A family that was attacked by a "vicious animal" in Madrid last April has filed a lawsuit against the dog’s owners for failing to keep it leashed up, and the city for failing to have laws against violent dogs.

On April 28 in rural Madrid, Caren and Laine Henry say they were walking their dog near 13141 Zook Spur Road when a 50-pound Labrador mix named Buddy ran out of a yard and attacked them.

The AP reported that the woman’s nose was severely injured and the husband had to resort to biting the dog on its nose to get it to stop the attack. She was reportedly bit on her abdomen and right thigh and had her nose torn off.

The lawsuit claims that Thomas Goodson, Marcus Johnson and Michaela Munford, who were Buddy’s owners, were negligent in not keeping him restrained despite a history of attacks on other animals.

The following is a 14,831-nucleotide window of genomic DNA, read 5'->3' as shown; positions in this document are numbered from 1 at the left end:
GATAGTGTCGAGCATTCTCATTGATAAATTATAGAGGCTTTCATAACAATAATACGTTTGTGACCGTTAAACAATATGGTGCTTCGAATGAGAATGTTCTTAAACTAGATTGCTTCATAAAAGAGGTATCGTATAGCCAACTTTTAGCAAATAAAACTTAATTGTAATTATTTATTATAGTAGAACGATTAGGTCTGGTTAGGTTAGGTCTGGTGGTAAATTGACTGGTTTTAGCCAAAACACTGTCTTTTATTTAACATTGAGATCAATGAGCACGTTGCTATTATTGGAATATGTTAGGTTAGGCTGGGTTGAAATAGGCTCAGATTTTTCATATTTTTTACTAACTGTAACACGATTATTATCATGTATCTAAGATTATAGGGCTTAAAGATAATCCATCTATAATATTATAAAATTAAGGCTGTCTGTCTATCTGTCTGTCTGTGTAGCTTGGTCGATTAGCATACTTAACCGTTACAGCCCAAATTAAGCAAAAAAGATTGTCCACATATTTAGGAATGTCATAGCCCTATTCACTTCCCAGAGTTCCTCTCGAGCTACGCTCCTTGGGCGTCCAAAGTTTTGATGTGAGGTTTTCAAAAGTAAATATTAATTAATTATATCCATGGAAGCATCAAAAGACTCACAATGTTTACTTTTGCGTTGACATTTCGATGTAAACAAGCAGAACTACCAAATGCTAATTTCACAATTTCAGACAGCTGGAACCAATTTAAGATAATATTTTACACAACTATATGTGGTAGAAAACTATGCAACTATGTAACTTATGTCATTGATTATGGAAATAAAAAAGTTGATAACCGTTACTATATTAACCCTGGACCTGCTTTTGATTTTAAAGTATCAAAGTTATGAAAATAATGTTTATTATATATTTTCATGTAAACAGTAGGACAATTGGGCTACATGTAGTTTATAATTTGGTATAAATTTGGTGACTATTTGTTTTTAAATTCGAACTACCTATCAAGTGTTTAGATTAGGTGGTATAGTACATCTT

The lawsuit also contains claims against Dallas County and its sheriff Chad Leonard, who, according to the petition, had knowledge that the dog was dangerous and failed to put any policies in place regarding the keeping of vicious animals.

Leonard and the county are alleged to have committed civil rights violations of the Henry’s fourteenth amendment rights.

The civilian defendants in the case have filed an affirmative defense, saying that the Henrys were guilty of "contributory fault" which caused the attack and resulted in their injuries.

The lawsuit was moved to federal court in June by Leonard and Dallas County. On July 18, the Henrys filed a motion to send the case back to Dallas County District Court.

Dallas County has no ordinance pertaining to vicious dogs. The Dallas County Board of Supervisors began to look at the issue shortly after the attack occurred at their May 7 meeting but no new laws were ever created to address the subject.